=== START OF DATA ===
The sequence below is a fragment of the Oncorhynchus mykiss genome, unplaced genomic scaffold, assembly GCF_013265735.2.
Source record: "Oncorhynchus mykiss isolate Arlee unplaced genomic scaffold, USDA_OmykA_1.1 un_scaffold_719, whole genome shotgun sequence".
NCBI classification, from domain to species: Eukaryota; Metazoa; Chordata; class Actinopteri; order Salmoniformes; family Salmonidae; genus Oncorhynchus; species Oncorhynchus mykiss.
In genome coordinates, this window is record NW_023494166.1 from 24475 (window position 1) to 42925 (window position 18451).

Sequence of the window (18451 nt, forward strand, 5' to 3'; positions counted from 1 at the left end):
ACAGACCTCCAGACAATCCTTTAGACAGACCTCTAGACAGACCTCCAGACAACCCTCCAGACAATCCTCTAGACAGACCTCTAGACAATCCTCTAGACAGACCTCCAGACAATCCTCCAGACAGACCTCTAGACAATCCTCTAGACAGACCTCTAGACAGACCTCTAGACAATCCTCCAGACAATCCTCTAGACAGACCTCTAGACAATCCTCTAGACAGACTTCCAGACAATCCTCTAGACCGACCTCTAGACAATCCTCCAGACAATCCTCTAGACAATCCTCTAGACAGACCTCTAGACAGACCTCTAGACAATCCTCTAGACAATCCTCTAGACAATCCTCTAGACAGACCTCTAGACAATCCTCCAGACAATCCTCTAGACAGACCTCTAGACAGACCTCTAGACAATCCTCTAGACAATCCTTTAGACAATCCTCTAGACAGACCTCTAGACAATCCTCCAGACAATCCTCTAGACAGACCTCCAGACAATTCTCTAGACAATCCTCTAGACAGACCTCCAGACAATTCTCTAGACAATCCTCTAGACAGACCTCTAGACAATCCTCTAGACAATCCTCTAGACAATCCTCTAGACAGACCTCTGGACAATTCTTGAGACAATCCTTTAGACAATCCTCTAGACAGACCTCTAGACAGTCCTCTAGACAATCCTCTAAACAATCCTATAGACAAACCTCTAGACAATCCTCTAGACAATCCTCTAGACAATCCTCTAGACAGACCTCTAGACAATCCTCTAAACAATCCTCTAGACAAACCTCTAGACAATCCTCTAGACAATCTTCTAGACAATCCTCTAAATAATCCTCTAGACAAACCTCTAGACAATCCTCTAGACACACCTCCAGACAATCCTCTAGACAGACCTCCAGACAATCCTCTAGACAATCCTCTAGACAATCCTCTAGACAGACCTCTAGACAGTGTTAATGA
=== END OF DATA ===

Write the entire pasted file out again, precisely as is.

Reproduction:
The sequence below is a fragment of the Oncorhynchus mykiss genome, unplaced genomic scaffold, assembly GCF_013265735.2.
Source record: "Oncorhynchus mykiss isolate Arlee unplaced genomic scaffold, USDA_OmykA_1.1 un_scaffold_719, whole genome shotgun sequence".
NCBI classification, from domain to species: Eukaryota; Metazoa; Chordata; class Actinopteri; order Salmoniformes; family Salmonidae; genus Oncorhynchus; species Oncorhynchus mykiss.
In genome coordinates, this window is record NW_023494166.1 from 24475 (window position 1) to 42925 (window position 18451).

Sequence of the window (18451 nt, forward strand, 5' to 3'; positions counted from 1 at the left end):
ACAGACCTCCAGACAATCCTTTAGACAGACCTCTAGACAGACCTCCAGACAACCCTCCAGACAATCCTCTAGACAGACCTCTAGACAATCCTCTAGACAGACCTCCAGACAATCCTCCAGACAGACCTCTAGACAATCCTCTAGACAGACCTCTAGACAGACCTCTAGACAATCCTCCAGACAATCCTCTAGACAGACCTCTAGACAATCCTCTAGACAGACTTCCAGACAATCCTCTAGACCGACCTCTAGACAATCCTCCAGACAATCCTCTAGACAATCCTCTAGACAGACCTCTAGACAGACCTCTAGACAATCCTCTAGACAATCCTCTAGACAATCCTCTAGACAGACCTCTAGACAATCCTCCAGACAATCCTCTAGACAGACCTCTAGACAGACCTCTAGACAATCCTCTAGACAATCCTTTAGACAATCCTCTAGACAGACCTCTAGACAATCCTCCAGACAATCCTCTAGACAGACCTCCAGACAATTCTCTAGACAATCCTCTAGACAGACCTCCAGACAATTCTCTAGACAATCCTCTAGACAGACCTCTAGACAATCCTCTAGACAATCCTCTAGACAATCCTCTAGACAGACCTCTGGACAATTCTTGAGACAATCCTTTAGACAATCCTCTAGACAGACCTCTAGACAGTCCTCTAGACAATCCTCTAAACAATCCTATAGACAAACCTCTAGACAATCCTCTAGACAATCCTCTAGACAATCCTCTAGACAGACCTCTAGACAATCCTCTAAACAATCCTCTAGACAAACCTCTAGACAATCCTCTAGACAATCTTCTAGACAATCCTCTAAATAATCCTCTAGACAAACCTCTAGACAATCCTCTAGACACACCTCCAGACAATCCTCTAGACAGACCTCCAGACAATCCTCTAGACAATCCTCTAGACAATCCTCTAGACAGACCTCTAGACAGTGTTAATGA